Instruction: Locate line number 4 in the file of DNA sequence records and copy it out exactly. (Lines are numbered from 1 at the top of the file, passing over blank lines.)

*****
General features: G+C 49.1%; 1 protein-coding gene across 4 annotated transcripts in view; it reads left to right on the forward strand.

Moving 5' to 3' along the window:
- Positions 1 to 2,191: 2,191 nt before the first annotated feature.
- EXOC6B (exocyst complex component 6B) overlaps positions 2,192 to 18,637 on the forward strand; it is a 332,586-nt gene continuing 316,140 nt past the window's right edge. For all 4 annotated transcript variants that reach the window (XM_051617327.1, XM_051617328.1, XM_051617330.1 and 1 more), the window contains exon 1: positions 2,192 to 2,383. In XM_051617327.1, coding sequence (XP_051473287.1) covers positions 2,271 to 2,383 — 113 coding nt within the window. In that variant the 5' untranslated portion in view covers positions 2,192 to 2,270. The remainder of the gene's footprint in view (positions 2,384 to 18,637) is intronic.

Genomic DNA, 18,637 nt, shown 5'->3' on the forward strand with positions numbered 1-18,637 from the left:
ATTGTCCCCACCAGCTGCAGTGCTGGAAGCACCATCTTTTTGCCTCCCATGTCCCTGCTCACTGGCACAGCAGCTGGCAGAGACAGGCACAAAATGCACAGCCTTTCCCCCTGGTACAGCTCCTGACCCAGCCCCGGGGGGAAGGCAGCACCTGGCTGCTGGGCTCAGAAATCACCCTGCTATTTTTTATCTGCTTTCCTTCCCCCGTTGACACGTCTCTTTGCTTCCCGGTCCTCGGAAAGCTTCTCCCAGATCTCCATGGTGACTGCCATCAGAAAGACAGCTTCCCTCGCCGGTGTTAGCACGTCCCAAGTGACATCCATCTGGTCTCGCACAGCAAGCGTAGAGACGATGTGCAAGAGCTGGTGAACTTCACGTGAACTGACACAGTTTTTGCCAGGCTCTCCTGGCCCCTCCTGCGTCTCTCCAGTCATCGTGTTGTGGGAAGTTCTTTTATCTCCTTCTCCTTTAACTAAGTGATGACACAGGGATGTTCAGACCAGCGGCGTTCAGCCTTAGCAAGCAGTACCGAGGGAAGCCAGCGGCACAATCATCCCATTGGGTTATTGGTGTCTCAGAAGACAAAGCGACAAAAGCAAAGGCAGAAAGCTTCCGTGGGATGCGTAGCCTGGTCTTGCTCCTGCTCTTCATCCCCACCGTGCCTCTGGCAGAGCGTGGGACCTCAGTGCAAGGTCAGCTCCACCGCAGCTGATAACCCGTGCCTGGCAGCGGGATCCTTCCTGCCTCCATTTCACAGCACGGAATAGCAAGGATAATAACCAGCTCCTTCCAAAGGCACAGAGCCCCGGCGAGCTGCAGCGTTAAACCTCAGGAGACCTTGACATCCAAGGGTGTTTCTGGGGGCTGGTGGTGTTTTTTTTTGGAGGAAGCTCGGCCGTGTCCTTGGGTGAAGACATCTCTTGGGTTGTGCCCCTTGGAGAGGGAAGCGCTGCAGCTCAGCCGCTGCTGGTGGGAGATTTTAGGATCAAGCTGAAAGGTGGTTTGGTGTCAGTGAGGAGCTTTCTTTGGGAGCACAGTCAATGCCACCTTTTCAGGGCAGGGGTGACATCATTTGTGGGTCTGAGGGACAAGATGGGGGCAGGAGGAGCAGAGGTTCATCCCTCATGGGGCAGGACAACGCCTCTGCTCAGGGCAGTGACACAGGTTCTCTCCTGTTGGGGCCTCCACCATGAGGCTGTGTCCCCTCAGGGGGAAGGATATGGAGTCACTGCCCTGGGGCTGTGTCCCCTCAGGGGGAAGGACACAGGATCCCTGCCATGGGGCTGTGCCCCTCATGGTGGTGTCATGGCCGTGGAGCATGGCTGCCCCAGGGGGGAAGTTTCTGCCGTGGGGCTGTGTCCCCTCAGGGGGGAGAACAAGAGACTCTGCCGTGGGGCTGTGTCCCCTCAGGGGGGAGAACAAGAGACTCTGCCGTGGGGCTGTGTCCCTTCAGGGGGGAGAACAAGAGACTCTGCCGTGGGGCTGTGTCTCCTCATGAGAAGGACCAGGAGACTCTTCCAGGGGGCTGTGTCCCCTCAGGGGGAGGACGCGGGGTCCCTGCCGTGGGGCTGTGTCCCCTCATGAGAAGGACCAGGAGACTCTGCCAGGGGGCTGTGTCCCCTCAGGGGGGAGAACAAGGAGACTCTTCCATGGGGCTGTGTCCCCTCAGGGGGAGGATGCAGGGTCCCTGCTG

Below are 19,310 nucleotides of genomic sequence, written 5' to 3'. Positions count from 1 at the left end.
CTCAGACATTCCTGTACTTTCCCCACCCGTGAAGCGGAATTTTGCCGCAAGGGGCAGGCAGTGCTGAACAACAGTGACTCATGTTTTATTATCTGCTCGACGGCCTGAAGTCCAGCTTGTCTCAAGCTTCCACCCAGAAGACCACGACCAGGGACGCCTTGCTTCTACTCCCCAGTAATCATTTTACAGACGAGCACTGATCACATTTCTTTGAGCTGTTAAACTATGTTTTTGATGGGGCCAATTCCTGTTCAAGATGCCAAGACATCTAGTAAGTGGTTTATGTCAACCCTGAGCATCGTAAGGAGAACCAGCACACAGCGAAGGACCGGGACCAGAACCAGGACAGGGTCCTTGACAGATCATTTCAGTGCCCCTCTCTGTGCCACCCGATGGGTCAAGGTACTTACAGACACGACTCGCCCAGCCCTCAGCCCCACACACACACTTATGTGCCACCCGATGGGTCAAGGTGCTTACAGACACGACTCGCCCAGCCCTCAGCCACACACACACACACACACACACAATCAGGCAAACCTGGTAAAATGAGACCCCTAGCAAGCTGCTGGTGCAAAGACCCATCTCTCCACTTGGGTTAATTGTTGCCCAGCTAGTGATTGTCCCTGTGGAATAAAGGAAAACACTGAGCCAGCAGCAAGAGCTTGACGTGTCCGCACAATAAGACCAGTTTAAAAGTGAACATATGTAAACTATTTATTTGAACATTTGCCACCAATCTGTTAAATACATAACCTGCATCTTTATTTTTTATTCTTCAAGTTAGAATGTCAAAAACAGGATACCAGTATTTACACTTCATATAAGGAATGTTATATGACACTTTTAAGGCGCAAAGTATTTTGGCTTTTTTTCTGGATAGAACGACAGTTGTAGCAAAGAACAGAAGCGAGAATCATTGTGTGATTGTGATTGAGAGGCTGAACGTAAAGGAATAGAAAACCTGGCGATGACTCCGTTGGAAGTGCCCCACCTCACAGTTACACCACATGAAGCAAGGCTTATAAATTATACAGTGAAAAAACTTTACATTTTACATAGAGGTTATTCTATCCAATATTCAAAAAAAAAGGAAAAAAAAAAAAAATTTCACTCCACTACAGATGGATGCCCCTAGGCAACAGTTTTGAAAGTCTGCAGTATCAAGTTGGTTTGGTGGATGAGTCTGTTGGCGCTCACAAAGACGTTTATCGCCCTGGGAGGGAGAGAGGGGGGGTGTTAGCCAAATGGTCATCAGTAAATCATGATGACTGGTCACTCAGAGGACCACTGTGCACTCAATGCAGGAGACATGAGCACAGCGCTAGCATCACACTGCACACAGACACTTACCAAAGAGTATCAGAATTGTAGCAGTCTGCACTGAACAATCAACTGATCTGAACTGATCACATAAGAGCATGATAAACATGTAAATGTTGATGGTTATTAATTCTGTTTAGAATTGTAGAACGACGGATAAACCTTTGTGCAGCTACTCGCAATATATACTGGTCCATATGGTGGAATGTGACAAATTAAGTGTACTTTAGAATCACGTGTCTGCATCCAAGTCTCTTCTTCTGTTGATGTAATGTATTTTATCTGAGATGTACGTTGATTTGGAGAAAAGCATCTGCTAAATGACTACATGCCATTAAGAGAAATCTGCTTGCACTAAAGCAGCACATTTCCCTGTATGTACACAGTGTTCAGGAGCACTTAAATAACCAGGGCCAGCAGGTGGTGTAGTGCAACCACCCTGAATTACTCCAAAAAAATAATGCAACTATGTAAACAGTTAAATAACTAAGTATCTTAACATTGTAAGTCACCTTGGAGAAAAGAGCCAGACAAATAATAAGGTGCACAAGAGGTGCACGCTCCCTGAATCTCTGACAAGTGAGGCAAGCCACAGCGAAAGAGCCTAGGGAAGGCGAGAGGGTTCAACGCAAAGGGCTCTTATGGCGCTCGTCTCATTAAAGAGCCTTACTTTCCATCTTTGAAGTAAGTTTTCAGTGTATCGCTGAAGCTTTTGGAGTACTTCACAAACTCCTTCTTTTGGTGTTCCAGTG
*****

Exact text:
- EXOC6B (exocyst complex component 6B) overlaps positions 2,192 to 18,637 on the forward strand; it is a 332,586-nt gene continuing 316,140 nt past the window's right edge. For all 4 annotated transcript variants that reach the window (XM_051617327.1, XM_051617328.1, XM_051617330.1 and 1 more), the window contains exon 1: positions 2,192 to 2,383. In XM_051617327.1, coding sequence (XP_051473287.1) covers positions 2,271 to 2,383 — 113 coding nt within the window. In that variant the 5' untranslated portion in view covers positions 2,192 to 2,270. The remainder of the gene's footprint in view (positions 2,384 to 18,637) is intronic.